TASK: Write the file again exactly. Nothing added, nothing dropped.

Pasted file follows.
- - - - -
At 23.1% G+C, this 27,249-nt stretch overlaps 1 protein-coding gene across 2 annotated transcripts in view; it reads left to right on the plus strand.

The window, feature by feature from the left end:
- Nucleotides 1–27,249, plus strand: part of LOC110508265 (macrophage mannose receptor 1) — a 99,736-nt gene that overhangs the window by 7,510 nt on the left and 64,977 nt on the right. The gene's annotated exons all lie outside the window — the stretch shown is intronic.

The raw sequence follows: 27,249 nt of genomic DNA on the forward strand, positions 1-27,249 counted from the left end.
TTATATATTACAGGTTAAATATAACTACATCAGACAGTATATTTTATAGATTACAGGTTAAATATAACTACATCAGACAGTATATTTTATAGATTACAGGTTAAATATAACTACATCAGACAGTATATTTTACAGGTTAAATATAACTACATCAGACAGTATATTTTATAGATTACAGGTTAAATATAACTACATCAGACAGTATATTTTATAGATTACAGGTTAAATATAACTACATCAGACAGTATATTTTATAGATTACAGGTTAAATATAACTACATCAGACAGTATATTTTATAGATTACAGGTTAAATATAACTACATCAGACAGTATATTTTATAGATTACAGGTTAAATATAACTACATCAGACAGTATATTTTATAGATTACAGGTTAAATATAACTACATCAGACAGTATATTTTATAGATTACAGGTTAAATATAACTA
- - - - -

At 23.1% G+C, this 27,249-nt stretch overlaps 1 protein-coding gene across 2 annotated transcripts in view; it reads left to right on the plus strand.

The window, feature by feature from the left end:
- Nucleotides 1–27,249, plus strand: part of LOC110508265 (macrophage mannose receptor 1) — a 99,736-nt gene that overhangs the window by 7,510 nt on the left and 64,977 nt on the right. The gene's annotated exons all lie outside the window — the stretch shown is intronic.

The raw sequence follows: 27,249 nt of genomic DNA on the forward strand, positions 1-27,249 counted from the left end.
TTATATATTACAGGTTAAATATAACTACATCAGACAGTATATTTTATAGATTACAGGTTAAATATAACTACATCAGACAGTATATTTTATAGATTACAGGTTAAATATAACTACATCAGACAGTATATTTTACAGGTTAAATATAACTACATCAGACAGTATATTTTATAGATTACAGGTTAAATATAACTACATCAGACAGTATATTTTATAGATTACAGGTTAAATATAACTACATCAGACAGTATATTTTATAGATTACAGGTTAAATATAACTACATCAGACAGTATATTTTATAGATTACAGGTTAAATATAACTACATCAGACAGTATATTTTATAGATTACAGGTTAAATATAACTACATCAGACAGTATATTTTATAGATTACAGGTTAAATATAACTACATCAGACAGTATATTTTATAGATTACAGGTTAAATATAACTA